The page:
Exame Nacional do Ensino Médio

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Students taking the exam in Brasília.

Exame Nacional do Ensino Médio (Enem) (English: National High School Exam) is a non-mandatory, standardized Brazilian national exam, which evaluates high school students in Brazil. The ENEM is the most important exam of its kind in Brazil, with more than 8.7 million registered candidates in 2014.[1]

After 2009 its importance for students who want to attend college has increased, since the exam has been used both as an admission test for enrollment in 23 federal universities and 26 educational institutes, as well as for certification for a high school degree.

The test is also used by people desiring to gain points in the Programa Universidade para Todos (University for All Program, or ProUni), a federal scholarship program.

The test[edit]

Until 2008, the exam consisted of two parts: a 63 question multiple-choice test on various subjects (Portuguese, History, Geography, Math, Physics, Chemistry and Biology) and a composition.

Since 2009, the exam has been composed of 180 multiple-choice questions, equally divided into four areas of knowledge: languages, codes and related technologies (plus a written essay); human sciences and related technologies; natural sciences and related technologies; and mathematics and its technologies. Due to the length of the test, it is applied in two consecutive days, the first lasting 270 minutes, and the second lasting 330.[2]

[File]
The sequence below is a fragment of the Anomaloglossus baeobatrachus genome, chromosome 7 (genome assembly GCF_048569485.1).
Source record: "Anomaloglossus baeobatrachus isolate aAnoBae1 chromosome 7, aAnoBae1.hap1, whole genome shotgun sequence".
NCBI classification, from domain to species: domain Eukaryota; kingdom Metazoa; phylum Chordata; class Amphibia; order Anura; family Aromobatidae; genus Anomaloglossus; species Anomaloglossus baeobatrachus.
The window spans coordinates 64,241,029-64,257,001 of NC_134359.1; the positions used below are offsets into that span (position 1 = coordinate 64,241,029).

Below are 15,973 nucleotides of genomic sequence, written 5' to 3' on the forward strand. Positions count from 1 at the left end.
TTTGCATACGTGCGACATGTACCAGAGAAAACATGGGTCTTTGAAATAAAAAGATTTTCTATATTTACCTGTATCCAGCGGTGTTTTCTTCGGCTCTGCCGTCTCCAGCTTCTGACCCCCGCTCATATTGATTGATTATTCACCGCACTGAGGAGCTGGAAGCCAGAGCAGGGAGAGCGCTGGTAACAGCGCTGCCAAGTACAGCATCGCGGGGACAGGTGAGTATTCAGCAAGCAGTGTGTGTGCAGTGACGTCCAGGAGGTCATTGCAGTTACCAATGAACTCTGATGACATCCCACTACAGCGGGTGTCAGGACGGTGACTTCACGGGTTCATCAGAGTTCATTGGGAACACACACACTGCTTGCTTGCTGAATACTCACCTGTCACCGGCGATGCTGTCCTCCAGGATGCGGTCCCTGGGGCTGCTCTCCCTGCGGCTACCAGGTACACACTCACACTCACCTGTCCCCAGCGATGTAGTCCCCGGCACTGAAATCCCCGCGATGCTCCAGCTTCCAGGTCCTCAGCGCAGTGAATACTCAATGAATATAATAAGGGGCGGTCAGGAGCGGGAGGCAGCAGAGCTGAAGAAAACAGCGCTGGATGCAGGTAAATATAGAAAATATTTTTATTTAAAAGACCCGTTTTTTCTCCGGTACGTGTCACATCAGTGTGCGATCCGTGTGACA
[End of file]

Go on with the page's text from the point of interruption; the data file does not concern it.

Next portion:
Even though its purpose is to be a national evaluation exam, students can use their scores to be admitted to a university, though not every university accepts it as the only admission exam. Usually private institutions, such as PUC-Rio, a major private Brazilian university, accept Enem as an admission exam. Others, such as University of São Paulo and Faculdade Cásper Líbero use the student's score as supplement to their admission credentials, depending on the student's performance.

Since 2009, most of Brazil's federal universities have used ENEM as part of their admission exams, either as the entirety of the exam, the first level, or as a way of selecting potential candidates.

On October 1, 2009, it was announced that the test, which was supposed to take place on October 3 and 4, would be cancelled and postponed to another date within a 45-day period. The decision was made by the Brazilian Ministry of Education after the original test was offered for sale by a Brazilian newspaper O Estado de S. Paulo for R$ 500,000 (some US$ 278,000).[3] After contacting the source, who stated that he obtained the test via a person from Inep (an institute of the Ministry of Education),[3] the newspaper examined the exam. and the minister of education, Fernando Haddad, confirmed the leak was of the official exam. Recently[when?], the Ministry of Education has decided to move the exam to the beginning of December, in accordance with exam periods in universities.[3]

Test structure[edit]

Day Duration Subject Questions
1st 4h 30m Natural Sciences (Biology, Physics and Chemistry) 45
Human Sciences (History, Geography, Philosophy and Sociology) 45
2nd 5h 30m Languages and Codes (Portuguese Language, Literature, Foreign Language, Physical Education, Information technology and Communication) 45
Math (Math, Geometry) 45
Composition - Dissertation - Essay Writing 1


See also[edit]

External links[edit]